Sunday, December 23, 2012

All Saints' Church, Ripley

The church of All Saints in Ripley in Yorkshire is a small town church with many unique items. The church was moved at the end of the 1300s to its present site, the south end of the town square. It is quietly nestled in among the trees and the tombstones surrounding it.

All Saints' Church, Ripley

In the graveyard is a unique find in English churchyards, the Weeping Cross. Its origin is unknown but its purpose is known. Pilgrims and penitents would use the knee holes to kneel outside to pray for grace and forgiveness. No other weeping cross is extant in England.

Weeping Cross

Inside the church is some of the standards with all local churches: the baptismal font (with the bell ropes nearby!), the organ, a spot for votive candles, the main altar.

Baptismal font and bell pulls

J and L from our summer visit

The organ

We lit some candles and admired the icon

Main altar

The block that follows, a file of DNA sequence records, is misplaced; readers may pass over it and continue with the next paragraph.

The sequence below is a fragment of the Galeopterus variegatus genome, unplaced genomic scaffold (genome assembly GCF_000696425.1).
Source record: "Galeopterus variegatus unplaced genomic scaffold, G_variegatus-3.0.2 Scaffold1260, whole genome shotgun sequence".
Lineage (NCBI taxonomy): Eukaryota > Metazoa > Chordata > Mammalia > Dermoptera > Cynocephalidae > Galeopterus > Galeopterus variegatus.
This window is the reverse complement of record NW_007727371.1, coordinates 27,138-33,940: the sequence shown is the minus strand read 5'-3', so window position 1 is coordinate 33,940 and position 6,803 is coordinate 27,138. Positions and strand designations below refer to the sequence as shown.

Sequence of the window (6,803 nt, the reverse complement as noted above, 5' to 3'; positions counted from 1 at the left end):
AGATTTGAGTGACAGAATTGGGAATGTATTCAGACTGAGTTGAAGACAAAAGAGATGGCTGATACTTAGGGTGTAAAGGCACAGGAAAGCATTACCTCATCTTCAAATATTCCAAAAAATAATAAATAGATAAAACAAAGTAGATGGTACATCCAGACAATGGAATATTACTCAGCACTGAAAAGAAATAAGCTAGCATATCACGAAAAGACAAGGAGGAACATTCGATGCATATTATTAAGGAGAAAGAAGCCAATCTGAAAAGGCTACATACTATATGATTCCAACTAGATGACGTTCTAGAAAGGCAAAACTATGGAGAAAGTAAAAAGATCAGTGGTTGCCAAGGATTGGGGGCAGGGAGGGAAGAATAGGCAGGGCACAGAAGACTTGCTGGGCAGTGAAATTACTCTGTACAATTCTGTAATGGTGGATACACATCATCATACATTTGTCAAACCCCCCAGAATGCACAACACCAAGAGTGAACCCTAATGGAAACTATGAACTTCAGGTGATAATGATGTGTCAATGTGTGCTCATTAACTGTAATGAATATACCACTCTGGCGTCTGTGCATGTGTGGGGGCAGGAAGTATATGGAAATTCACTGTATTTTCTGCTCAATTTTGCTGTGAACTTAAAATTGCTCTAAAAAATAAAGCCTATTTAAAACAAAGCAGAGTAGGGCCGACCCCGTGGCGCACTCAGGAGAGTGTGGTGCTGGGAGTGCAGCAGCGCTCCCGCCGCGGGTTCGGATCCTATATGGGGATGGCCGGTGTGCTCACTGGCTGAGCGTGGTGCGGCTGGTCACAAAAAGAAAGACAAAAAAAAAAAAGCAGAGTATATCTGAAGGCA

Also included in this church are the tombs of the local gentry, starting with Sir Thomas Ingilby (b.1290 - d.1369). His tomb has this note:
Who was knighted by King Edward III for saving his life from a wild boar. His wife is at his side and effigies of his children below. The tomb was brought up from the former Church now known as the Sinking Chapel.
Ingilby became the owner of Ripley Castle (which is just nearby) by his marriage to Edeline Thwenge in 1308/9. They lay side by side under the tombchest.

Edeline and Thomas Ingilby

Detail with children

Another tomb of note is Sit William Ingilby (b. 1546 - d. 1617). The sign by his tomb states...
Entertained James I in 1603 on his way from Scotland for his coronation. Important gentleman as can be seen by all his funeral pennants hanging from the Ingilby Chapel ceiling (opposite). Suspected of involvement with the gunpowder plot but acquitted before trial. 

Tomb of Sir William Ingilby

Many funeral pennants can be seen in the church.

Funeral pennants

Pennant and statue

The family still lives at Ripley Castle. You can read their amazing history here.

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